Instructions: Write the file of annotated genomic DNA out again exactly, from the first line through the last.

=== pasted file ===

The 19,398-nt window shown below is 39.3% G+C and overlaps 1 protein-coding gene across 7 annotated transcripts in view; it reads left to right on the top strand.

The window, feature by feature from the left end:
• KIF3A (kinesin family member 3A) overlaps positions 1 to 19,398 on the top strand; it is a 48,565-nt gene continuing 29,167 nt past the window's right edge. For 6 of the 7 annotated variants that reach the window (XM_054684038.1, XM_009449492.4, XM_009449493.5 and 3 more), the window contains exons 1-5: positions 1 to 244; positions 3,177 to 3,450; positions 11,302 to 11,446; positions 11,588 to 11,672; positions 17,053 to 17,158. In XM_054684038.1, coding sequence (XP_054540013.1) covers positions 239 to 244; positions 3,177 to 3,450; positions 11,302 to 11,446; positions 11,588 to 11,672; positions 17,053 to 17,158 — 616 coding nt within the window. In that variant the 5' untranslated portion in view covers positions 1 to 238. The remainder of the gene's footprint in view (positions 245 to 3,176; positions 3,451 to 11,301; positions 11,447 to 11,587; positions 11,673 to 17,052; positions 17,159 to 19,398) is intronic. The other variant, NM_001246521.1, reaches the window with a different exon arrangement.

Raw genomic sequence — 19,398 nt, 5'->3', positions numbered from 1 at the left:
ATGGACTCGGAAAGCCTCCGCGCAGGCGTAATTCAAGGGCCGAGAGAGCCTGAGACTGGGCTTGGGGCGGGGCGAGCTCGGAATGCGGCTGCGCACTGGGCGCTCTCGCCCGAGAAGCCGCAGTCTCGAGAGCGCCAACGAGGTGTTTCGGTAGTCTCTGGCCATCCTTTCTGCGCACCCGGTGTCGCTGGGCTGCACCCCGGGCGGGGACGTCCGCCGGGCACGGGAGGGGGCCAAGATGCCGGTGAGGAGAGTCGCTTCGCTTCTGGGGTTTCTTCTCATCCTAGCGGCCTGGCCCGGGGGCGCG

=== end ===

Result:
The 19,398-nt window shown below is 39.3% G+C and overlaps 1 protein-coding gene across 7 annotated transcripts in view; it reads left to right on the top strand.

The window, feature by feature from the left end:
• KIF3A (kinesin family member 3A) overlaps positions 1 to 19,398 on the top strand; it is a 48,565-nt gene continuing 29,167 nt past the window's right edge. For 6 of the 7 annotated variants that reach the window (XM_054684038.1, XM_009449492.4, XM_009449493.5 and 3 more), the window contains exons 1-5: positions 1 to 244; positions 3,177 to 3,450; positions 11,302 to 11,446; positions 11,588 to 11,672; positions 17,053 to 17,158. In XM_054684038.1, coding sequence (XP_054540013.1) covers positions 239 to 244; positions 3,177 to 3,450; positions 11,302 to 11,446; positions 11,588 to 11,672; positions 17,053 to 17,158 — 616 coding nt within the window. In that variant the 5' untranslated portion in view covers positions 1 to 238. The remainder of the gene's footprint in view (positions 245 to 3,176; positions 3,451 to 11,301; positions 11,447 to 11,587; positions 11,673 to 17,052; positions 17,159 to 19,398) is intronic. The other variant, NM_001246521.1, reaches the window with a different exon arrangement.

Raw genomic sequence — 19,398 nt, 5'->3', positions numbered from 1 at the left:
ATGGACTCGGAAAGCCTCCGCGCAGGCGTAATTCAAGGGCCGAGAGAGCCTGAGACTGGGCTTGGGGCGGGGCGAGCTCGGAATGCGGCTGCGCACTGGGCGCTCTCGCCCGAGAAGCCGCAGTCTCGAGAGCGCCAACGAGGTGTTTCGGTAGTCTCTGGCCATCCTTTCTGCGCACCCGGTGTCGCTGGGCTGCACCCCGGGCGGGGACGTCCGCCGGGCACGGGAGGGGGCCAAGATGCCGGTGAGGAGAGTCGCTTCGCTTCTGGGGTTTCTTCTCATCCTAGCGGCCTGGCCCGGGGGCGCG